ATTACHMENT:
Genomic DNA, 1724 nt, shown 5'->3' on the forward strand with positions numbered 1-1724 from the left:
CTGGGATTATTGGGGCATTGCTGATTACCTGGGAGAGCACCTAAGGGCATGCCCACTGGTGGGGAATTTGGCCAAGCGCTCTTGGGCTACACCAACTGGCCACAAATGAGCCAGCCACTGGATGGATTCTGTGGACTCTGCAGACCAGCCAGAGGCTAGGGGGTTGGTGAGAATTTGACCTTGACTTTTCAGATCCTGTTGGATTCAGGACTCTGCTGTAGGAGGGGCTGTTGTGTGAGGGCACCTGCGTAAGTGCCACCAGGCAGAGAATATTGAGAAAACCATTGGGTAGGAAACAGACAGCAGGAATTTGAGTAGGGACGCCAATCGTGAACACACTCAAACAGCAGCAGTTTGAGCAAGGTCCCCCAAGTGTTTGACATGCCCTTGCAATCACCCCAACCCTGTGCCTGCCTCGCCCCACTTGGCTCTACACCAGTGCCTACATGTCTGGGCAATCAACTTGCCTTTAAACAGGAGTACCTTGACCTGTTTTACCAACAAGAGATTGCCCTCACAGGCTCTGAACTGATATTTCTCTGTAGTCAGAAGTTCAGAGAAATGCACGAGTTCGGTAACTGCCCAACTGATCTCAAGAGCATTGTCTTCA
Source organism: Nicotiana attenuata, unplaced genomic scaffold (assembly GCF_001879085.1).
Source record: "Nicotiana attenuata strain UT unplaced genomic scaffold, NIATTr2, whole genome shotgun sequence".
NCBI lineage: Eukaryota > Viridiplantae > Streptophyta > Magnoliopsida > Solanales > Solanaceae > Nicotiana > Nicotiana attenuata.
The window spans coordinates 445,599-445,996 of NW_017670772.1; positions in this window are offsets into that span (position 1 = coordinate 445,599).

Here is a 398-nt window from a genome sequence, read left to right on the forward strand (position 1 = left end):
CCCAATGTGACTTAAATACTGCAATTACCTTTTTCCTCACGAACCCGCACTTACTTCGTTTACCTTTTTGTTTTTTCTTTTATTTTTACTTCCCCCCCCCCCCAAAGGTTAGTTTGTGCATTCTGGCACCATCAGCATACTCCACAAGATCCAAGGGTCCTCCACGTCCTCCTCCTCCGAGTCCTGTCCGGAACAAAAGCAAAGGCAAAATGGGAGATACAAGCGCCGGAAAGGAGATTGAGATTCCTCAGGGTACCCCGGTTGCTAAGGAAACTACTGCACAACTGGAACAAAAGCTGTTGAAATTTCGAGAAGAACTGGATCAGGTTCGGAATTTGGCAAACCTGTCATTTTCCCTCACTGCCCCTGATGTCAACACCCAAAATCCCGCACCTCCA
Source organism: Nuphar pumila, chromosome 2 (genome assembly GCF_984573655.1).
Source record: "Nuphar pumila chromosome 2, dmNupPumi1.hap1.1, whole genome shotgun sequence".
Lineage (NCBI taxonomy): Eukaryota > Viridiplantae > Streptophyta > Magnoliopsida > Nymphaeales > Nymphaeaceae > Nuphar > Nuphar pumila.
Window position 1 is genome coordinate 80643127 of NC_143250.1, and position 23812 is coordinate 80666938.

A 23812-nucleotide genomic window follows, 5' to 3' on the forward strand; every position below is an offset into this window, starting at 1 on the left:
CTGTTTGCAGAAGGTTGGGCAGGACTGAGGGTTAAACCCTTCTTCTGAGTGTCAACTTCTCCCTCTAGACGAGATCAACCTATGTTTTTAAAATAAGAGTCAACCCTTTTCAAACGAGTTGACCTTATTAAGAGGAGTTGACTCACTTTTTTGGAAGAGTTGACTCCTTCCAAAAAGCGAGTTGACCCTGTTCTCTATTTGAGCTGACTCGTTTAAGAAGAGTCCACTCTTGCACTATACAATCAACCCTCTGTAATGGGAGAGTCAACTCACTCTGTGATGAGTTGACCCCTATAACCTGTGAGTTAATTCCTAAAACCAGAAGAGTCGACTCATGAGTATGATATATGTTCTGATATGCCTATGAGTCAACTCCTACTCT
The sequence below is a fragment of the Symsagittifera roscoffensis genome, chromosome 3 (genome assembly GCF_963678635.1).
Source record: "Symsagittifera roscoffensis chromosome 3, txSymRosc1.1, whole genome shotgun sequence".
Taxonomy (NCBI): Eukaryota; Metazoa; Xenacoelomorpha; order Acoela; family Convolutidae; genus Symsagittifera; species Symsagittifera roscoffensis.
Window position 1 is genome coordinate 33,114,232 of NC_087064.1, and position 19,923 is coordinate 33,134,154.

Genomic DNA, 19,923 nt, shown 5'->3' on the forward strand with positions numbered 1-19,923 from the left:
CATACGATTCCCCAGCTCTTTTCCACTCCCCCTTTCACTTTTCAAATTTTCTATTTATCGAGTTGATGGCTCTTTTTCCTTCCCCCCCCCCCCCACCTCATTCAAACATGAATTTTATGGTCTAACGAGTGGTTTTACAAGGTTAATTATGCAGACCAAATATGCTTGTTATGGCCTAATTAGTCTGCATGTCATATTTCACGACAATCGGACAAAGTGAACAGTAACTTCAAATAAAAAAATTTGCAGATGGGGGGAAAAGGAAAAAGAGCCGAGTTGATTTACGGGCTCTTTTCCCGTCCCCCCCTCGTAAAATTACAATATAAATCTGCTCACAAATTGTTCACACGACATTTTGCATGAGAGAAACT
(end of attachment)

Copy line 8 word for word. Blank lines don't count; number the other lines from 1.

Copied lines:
CCCAATGTGACTTAAATACTGCAATTACCTTTTTCCTCACGAACCCGCACTTACTTCGTTTACCTTTTTGTTTTTTCTTTTATTTTTACTTCCCCCCCCCCCCAAAGGTTAGTTTGTGCATTCTGGCACCATCAGCATACTCCACAAGATCCAAGGGTCCTCCACGTCCTCCTCCTCCGAGTCCTGTCCGGAACAAAAGCAAAGGCAAAATGGGAGATACAAGCGCCGGAAAGGAGATTGAGATTCCTCAGGGTACCCCGGTTGCTAAGGAAACTACTGCACAACTGGAACAAAAGCTGTTGAAATTTCGAGAAGAACTGGATCAGGTTCGGAATTTGGCAAACCTGTCATTTTCCCTCACTGCCCCTGATGTCAACACCCAAAATCCCGCACCTCCA